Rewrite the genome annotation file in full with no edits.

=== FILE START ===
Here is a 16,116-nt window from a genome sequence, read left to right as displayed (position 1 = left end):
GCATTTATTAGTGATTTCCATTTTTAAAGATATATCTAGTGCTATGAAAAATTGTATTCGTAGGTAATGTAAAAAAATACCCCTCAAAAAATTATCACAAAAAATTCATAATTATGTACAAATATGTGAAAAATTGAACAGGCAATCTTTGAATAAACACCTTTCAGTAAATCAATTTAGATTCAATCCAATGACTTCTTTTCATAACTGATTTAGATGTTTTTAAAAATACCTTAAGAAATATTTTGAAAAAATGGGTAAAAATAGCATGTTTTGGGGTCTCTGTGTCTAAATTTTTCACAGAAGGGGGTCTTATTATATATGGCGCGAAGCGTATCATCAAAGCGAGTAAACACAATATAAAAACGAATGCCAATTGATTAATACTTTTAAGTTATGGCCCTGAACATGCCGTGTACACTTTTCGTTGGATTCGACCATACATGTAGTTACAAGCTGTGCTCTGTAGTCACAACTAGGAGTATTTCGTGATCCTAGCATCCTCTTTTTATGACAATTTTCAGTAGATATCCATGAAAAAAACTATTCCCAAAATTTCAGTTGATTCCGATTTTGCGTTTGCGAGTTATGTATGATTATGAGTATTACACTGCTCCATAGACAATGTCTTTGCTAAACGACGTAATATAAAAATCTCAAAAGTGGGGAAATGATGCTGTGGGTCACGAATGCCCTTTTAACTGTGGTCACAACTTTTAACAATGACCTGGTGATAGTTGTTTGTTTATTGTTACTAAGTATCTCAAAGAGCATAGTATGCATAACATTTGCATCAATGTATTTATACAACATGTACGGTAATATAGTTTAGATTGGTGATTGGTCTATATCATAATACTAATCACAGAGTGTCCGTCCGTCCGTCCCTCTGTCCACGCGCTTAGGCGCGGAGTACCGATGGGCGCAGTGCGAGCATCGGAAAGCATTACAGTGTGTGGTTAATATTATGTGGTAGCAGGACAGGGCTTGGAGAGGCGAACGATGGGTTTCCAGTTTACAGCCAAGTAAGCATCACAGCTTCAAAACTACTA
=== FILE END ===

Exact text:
Here is a 16,116-nt window from a genome sequence, read left to right as displayed (position 1 = left end):
GCATTTATTAGTGATTTCCATTTTTAAAGATATATCTAGTGCTATGAAAAATTGTATTCGTAGGTAATGTAAAAAAATACCCCTCAAAAAATTATCACAAAAAATTCATAATTATGTACAAATATGTGAAAAATTGAACAGGCAATCTTTGAATAAACACCTTTCAGTAAATCAATTTAGATTCAATCCAATGACTTCTTTTCATAACTGATTTAGATGTTTTTAAAAATACCTTAAGAAATATTTTGAAAAAATGGGTAAAAATAGCATGTTTTGGGGTCTCTGTGTCTAAATTTTTCACAGAAGGGGGTCTTATTATATATGGCGCGAAGCGTATCATCAAAGCGAGTAAACACAATATAAAAACGAATGCCAATTGATTAATACTTTTAAGTTATGGCCCTGAACATGCCGTGTACACTTTTCGTTGGATTCGACCATACATGTAGTTACAAGCTGTGCTCTGTAGTCACAACTAGGAGTATTTCGTGATCCTAGCATCCTCTTTTTATGACAATTTTCAGTAGATATCCATGAAAAAAACTATTCCCAAAATTTCAGTTGATTCCGATTTTGCGTTTGCGAGTTATGTATGATTATGAGTATTACACTGCTCCATAGACAATGTCTTTGCTAAACGACGTAATATAAAAATCTCAAAAGTGGGGAAATGATGCTGTGGGTCACGAATGCCCTTTTAACTGTGGTCACAACTTTTAACAATGACCTGGTGATAGTTGTTTGTTTATTGTTACTAAGTATCTCAAAGAGCATAGTATGCATAACATTTGCATCAATGTATTTATACAACATGTACGGTAATATAGTTTAGATTGGTGATTGGTCTATATCATAATACTAATCACAGAGTGTCCGTCCGTCCGTCCCTCTGTCCACGCGCTTAGGCGCGGAGTACCGATGGGCGCAGTGCGAGCATCGGAAAGCATTACAGTGTGTGGTTAATATTATGTGGTAGCAGGACAGGGCTTGGAGAGGCGAACGATGGGTTTCCAGTTTACAGCCAAGTAAGCATCACAGCTTCAAAACTACTA